Table 12:
Comparison of our study with state-of-the-art works.
Algorithms Study Accuracy AUC MCC Precision Recall F1 score
Support vector machine This study 1 1 1 1 1 1
Pei et al. (2019) 0.908 0.763 NA 0.903 0.908 0.905
Talaei-Khoei & Wilson (2018) NA 0.831 0.922 NA 0.683 NA
Kagawa et al. (2017) NA NA NA 0.8 0.909 NA
Neural network This study 0.788 0.986 0.566 0.910 0.620 0.684
Talaei-Khoei & Wilson (2018) NA 0.663 0.007 NA 0.41 NA
Nilashi et al. (2017) 0.923 NA NA NA NA NA
Esteban et al. (2017) NA NA NA 0.930 0.960 0.940
Random forest This study 1 1 1 1 1 1
Alghamdi et al. (2017) 0.840 NA NA 0.844 0.994 0.913
DOI: 10.7717/peerj.9920/table-12

Note:

AUC, area under receiver operating characteristic; MCC, Matthew correlation coefficient; NA, not available.

Regarding studies that adopted neural network classifier, the study of Nilashi et al. (2017) achieved 0.923 accuracy rate while the study of Esteban et al. (2017) achieved 0.93 and 0.96 for precision and recall metrics, respectively. Finally, random forest also perfectly predicted ICD-10-CM code in our study for accuracy, AUC, MCC, macro-averaging F1 score, macro-averaging precision, and macro-averaging recall metrics. Alghamdi et al. (2017) adopted random forest to predict T2DM and achieved 0.844 and 0.994 for precision and recall, respectively. The reason that random forest performed quite well in our study may be due to the fact that random forest averages over multiple predictions to reduce the variance in the predictions (Provost & Fawcett, 2013).

Several interesting points can be derived from our findings as a whole. First, as suggested by prior literature (Lantz, 2015), our proposed predictive model implementing ensemble method (i.e., random forest and eXtreme gradient boosting) has performed, despite not being the best, satisfactorily with average accuracy, AUC, MCC, macro-averaging F1 score, macro-averaging precision, and macro-averaging recall being higher than 0.97 for all metrics among three resampling strategies. Future research may prove to implement these techniques that will lead to improved model predictive power.

Second, by using Asian samples, the findings determined in our study can be further compared with prior similar studies, and attention can be placed on the differences. For example, the link between obesity and T2DM remains uncertain (Eckel et al., 2011), BMI ranked the ninth important feature for predicting T2DM diagnosis in terms of both information gain and gain ratio. Future research can further explore why and how this difference comes to exist between eastern and western population samples.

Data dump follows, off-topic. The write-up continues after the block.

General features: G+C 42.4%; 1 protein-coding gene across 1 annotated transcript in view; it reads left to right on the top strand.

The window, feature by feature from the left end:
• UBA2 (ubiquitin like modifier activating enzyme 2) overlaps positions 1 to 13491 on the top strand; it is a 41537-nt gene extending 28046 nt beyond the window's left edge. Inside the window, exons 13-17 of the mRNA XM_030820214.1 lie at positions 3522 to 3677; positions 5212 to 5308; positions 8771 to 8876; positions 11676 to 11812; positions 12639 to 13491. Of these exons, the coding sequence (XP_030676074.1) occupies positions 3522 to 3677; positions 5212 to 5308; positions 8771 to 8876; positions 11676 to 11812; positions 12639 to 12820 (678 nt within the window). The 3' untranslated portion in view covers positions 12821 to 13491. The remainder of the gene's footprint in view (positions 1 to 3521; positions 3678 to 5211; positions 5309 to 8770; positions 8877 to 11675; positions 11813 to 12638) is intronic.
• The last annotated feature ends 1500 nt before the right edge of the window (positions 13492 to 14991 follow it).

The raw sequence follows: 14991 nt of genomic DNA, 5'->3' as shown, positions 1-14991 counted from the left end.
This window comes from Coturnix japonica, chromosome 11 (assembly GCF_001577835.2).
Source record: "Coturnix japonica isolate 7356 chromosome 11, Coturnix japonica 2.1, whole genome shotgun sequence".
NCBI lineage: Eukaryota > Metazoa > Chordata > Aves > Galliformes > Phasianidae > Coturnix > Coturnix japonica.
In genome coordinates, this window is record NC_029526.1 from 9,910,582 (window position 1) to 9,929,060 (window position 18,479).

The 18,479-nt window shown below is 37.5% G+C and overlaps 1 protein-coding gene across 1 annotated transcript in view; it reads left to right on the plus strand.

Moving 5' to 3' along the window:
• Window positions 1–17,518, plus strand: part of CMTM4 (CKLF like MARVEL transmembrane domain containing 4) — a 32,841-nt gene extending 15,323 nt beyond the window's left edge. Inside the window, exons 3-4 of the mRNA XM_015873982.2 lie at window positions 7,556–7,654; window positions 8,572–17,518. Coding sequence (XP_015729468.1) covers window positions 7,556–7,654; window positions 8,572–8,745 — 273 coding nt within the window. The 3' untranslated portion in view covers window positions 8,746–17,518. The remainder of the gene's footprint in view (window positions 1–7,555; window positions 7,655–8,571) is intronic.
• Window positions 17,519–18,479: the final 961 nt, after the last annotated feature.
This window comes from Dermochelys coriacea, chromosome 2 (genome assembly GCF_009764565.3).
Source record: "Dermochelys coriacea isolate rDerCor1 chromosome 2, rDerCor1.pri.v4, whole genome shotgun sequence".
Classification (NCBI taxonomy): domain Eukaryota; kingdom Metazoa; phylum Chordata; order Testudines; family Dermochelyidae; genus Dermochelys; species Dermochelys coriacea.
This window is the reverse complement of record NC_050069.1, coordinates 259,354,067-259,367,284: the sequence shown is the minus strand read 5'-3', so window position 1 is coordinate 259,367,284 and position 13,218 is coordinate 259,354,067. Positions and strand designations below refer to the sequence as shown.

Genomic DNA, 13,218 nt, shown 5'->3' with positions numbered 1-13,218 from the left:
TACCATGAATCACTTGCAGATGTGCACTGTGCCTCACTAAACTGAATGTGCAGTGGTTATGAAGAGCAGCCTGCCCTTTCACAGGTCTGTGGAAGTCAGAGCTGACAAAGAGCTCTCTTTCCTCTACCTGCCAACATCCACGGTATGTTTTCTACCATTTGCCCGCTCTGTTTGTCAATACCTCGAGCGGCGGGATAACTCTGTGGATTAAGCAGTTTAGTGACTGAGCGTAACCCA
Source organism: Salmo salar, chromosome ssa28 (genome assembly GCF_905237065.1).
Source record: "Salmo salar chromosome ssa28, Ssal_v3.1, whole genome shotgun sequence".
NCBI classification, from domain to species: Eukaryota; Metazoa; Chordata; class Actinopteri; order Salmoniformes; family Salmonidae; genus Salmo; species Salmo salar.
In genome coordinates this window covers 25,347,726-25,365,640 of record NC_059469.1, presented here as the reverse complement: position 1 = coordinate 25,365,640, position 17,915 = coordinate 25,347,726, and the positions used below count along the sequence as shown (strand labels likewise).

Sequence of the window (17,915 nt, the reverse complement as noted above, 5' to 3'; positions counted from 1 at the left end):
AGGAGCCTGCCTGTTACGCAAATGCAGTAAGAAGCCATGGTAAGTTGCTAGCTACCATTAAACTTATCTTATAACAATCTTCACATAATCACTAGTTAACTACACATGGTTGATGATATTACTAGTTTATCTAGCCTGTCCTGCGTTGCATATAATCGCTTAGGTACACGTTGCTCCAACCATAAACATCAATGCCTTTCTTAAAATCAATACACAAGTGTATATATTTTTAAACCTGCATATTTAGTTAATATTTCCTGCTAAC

Third, differing from most prior studies, our proposed models aimed to predict a multi-class classification task, which may provide more accurate predictions over and above binary classification tasking (Zhou, Tam & Fujita, 2016) since there may be numerous features that specifically identify a certain category. It is therefore of practical significance to apply a multi-class classification approach useful to predict ICD-10-CM code for T2DM patients.

Finally, our predictive model can be further developed into a clinical diagnosis support system, or even better when integrated into existing healthcare information systems aiming to support physicians, when diagnosing T2DM patients. By means of such a support system/function, physicians can better diagnose and foster medical care plans for T2DM patients to follow. The ability to predict disease sub-categories may assist and further remind physicians to early detect and manage possible complications in the earliest stages of disease onset.

One of the most important limitations found in our study is that we utilized only three ICD-10-CM codes pertinent to T2DM for predictive purposes. There are in fact many ICD-10-CM codes available for T2DM diagnosis and care; so, it is possible for future research to increase the number of ICD-10-CM codes in the predicted class in order to broaden diagnostic applications. In order to ensure as complete a data set as possible in building our model, we were required to remove those samples with missing data which resulted in only useable 149 samples extant. Future studies may choose to increase the sample size in order to enhance external the generalizability of the findings.

Conclusions

Our study adopted machine-learning techniques using 10 features adapted from Electronic Medical Records for identifying diagnosis code for T2DM patients. By adopting 10-fold, leave-one-subject-out, and holdout resampling strategy, support vector machine and random forest showed the best classification metrics in identifying an ICD-10-CM code for the test samples. These results demonstrated that our established model successfully achieved predictive and wholly appropriate ICD-10-CM code for T2DM patients to use. The implementation of our established predictive model in conjunction with using machine-learning algorithms along with data from Electronic Medical Records enables an in-depth exploration toward supporting diagnosis of T2DM patients. This approach may be easily applied within healthcare facilities which have implemented complete electronic medical record-keeping.

Supplemental Information

Dataset used for this study.

DOI: 10.7717/peerj.9920/supp-1